Barnum-Simons Chair in Mathematics and Statistics at Stanford University, and Professor of Electrical Engineering (by courtesy)
310 Sutardja Dai Hall (Banatao Auditorium)
Wednesday, January 18, 2023
Conformal inference methods are becoming all the rage in academia and industry alike. In a nutshell, these methods deliver exact prediction intervals for future observations without making any distributional assumption whatsoever other than having iid, and more generally, exchangeable data. However, even this minimal assumption may fail since in most settings the distribution of observations can shift drastically—think of finance or economics where market behavior can change in response to new legislation or major world events, or public health where changes occur because of policies. What are we to do then? This talk will introduce two new methods to deal with this situation.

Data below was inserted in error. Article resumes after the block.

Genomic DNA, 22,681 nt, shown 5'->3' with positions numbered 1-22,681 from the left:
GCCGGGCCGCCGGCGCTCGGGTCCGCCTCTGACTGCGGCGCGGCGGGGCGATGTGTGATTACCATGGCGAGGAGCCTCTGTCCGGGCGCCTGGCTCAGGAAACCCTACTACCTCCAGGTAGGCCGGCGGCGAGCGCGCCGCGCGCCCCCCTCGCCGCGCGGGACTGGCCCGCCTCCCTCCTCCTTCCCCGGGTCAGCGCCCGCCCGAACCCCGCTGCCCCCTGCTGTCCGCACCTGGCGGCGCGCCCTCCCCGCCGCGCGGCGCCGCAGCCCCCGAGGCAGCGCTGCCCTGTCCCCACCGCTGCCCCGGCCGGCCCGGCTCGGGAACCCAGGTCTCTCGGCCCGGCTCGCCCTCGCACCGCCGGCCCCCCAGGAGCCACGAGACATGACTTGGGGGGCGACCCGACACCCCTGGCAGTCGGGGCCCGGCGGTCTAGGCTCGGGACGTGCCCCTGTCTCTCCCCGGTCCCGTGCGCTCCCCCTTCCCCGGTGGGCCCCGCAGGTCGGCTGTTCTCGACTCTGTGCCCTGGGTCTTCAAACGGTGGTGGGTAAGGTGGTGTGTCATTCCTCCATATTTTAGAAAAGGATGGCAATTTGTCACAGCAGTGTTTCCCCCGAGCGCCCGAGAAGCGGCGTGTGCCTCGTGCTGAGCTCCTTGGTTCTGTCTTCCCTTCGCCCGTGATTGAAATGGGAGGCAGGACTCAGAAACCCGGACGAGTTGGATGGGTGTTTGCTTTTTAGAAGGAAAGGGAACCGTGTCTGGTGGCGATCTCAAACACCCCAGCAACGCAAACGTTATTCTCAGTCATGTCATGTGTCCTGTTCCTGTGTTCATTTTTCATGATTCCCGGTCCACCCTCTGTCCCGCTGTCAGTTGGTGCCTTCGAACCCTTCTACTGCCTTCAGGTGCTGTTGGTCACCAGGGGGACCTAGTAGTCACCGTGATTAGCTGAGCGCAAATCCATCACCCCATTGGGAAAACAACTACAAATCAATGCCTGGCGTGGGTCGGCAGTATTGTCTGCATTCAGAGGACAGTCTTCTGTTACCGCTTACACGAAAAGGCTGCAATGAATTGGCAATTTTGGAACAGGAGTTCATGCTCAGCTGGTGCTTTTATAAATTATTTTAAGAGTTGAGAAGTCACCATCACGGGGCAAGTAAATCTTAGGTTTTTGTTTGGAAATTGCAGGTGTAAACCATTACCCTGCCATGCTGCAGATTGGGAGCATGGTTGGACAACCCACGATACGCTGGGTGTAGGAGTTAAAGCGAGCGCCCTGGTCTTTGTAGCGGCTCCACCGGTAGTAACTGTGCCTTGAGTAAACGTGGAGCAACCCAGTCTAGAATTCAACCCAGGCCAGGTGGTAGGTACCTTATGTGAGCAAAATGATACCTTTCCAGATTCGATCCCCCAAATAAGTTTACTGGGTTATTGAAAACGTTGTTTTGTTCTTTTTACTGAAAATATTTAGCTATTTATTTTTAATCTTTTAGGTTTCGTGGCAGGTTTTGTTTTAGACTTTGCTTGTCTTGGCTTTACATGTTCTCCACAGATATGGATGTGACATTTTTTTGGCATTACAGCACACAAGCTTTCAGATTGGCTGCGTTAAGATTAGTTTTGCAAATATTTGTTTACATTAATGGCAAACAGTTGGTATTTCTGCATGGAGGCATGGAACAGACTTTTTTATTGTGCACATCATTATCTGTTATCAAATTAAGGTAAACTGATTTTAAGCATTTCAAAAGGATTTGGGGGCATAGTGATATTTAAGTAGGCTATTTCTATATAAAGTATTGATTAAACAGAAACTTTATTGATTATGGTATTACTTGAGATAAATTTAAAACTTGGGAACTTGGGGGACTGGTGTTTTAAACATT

The first introduces a new method, which allows for regression algorithms that are not symmetric in the training data with no resulting loss of coverage if the data points are indeed iid/exchangeable. Next, if in fact the data points are not iid/exchangeable, then placing weights on the training data points before running the method enables the final prediction interval to be robust vis a vis changes in the distribution of the data. The second method had a flavor of an online algorithm: it operates by correcting naive prediction sets constructed by naive methods and produces prediction intervals that are robust to deviations occurring over time. We will illustrate our new methods via examples predicting election results or COVID19-case trajectories.
This is joint work with Isaac Gibbs, and with Rina Barber, Aaditya Ramdas and Ryan Tibshirani.